Readings: Bowie Blogs

Given David Bowie’s longtime enthusiasm for the internet, it seems fitting that there are a number of highly intelligent, perceptive,  provocative, and entertaining sites exploring his work and personas.

Here are a few of my favorites. I know I will be adding more.

Pushing Ahead of the Dame: An incredibly impressive, literate, thoroughly researched blog with a post for each Bowie song, chronologically arranged, beginning with 1964’s single “Liza Jane.”  The writer started posting in August 2009 and now, late May 2011, is finishing out the Heroes album. I can’t recommend it highly enough.

The Church of Man-Love: Photoblog of well over 350 pages of Bowie photos. I particularly enjoy its creator raredeadly’s tagging system, which makes it so easy to find just what you are in the mood for: fingerporn, stubble, clavicles, gaze, open mouth, angst, rooster hair, fuzzy Bowie, Adonis, God, sexy old man, Crazy Uncle Bowie (for c. 1997)  [see also goatee, spiked hair, orange hair, silly], as well as the more predictable Ziggy, Thin White Duke, Aladdin Sane, Screaming Lord Byron, Berlin, alien, etc.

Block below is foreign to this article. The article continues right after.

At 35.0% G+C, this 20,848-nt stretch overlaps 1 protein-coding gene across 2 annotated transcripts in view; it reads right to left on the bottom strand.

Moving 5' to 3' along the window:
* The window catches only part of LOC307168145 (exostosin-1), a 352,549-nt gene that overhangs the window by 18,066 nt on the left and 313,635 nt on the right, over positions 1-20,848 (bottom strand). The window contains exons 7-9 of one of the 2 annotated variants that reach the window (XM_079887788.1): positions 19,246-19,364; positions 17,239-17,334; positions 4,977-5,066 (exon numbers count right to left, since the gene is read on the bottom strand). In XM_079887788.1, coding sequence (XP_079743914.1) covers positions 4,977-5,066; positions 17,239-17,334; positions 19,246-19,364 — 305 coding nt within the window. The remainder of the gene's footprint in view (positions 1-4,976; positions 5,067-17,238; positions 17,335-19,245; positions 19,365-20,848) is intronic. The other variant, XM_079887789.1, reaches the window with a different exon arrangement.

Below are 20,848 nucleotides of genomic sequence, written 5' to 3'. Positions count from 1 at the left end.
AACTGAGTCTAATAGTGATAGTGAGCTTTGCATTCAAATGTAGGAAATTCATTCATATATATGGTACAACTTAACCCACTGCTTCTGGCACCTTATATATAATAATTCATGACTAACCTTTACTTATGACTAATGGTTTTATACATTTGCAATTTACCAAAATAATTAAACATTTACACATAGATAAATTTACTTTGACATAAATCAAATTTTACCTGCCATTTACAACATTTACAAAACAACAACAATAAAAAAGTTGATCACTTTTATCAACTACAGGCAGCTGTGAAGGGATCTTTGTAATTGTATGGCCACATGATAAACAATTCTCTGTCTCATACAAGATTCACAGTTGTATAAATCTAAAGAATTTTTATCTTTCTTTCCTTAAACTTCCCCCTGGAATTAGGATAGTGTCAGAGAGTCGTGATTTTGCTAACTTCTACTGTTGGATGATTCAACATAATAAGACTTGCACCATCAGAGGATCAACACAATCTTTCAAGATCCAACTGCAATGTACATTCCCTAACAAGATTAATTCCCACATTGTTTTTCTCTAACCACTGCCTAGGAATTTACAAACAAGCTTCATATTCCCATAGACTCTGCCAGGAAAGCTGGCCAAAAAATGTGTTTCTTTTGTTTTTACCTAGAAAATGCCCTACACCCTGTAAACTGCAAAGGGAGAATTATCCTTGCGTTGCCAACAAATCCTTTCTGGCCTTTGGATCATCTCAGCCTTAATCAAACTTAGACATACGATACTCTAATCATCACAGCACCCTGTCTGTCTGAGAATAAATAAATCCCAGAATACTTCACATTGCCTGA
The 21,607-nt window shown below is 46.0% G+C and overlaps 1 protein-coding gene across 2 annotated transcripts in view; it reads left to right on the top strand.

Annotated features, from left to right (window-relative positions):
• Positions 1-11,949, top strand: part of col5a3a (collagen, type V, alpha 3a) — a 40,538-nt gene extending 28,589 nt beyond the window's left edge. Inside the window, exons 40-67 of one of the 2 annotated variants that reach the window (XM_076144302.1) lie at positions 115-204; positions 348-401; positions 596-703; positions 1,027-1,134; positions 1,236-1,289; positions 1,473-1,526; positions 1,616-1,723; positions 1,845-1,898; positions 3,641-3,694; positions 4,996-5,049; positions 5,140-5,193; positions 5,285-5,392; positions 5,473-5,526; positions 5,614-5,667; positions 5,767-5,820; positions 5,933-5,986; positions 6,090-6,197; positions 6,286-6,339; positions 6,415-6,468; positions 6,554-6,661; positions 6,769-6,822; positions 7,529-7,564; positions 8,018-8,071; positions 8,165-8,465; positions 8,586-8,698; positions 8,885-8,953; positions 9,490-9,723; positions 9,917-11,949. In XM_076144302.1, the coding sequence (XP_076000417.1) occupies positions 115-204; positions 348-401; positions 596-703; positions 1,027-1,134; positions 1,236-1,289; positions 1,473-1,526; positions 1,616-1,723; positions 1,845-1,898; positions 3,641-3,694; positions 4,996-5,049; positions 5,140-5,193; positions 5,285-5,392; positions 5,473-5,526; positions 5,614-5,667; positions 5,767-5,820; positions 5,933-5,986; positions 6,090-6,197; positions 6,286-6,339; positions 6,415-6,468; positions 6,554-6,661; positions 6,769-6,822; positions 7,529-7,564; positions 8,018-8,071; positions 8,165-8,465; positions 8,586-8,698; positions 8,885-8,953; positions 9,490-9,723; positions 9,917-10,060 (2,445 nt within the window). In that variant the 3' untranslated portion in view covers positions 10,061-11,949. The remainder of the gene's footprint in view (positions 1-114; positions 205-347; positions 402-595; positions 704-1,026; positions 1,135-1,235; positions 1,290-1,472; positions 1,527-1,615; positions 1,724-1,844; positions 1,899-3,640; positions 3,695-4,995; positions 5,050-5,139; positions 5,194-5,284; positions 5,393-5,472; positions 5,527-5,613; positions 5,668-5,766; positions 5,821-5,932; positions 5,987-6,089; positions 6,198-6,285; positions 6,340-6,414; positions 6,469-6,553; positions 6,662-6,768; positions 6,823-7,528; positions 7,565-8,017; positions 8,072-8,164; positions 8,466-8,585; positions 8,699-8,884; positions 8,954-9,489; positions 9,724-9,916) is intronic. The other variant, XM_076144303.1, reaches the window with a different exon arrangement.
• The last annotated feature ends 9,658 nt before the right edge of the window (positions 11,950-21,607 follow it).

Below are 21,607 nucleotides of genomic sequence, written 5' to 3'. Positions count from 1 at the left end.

Special Interest Sites

Kosmos Idikos. Bowie features in only nine posts on this site, but those nine are long, densely packed, provocative, and fascinating. Synchronicities between occult traditions, archetypes and myth, alchemy, and especially Tarot and Bowie’s work are the posts’ subject. The author acknowledges a debt to Peter-R Koenig’s “The Laughing Gnostic: David Bowie and the Occult.”  On Kosmos Idikos, there is a message that the Bowie posts have been revised and can now be found on Koenig’s site, but today that link isn’t working. However, this takes you to a 2002 version of “Laughing Gnostic,” which at the time Koenig was planning to expand into a book

Timeline/David Bowie/Alien Phenomena: This isn’t a blog and it isn’t being updated, but it is such an intriguingly odd and exhaustively detailed site it would be a pity to miss it while it is still around. This archived website traces parallels in David Bowie’s life and reports of investigations of UFOs. You have to be really patient to see the site. It has a lot of graphics and is just one very long page, so it takes next to forever to load.

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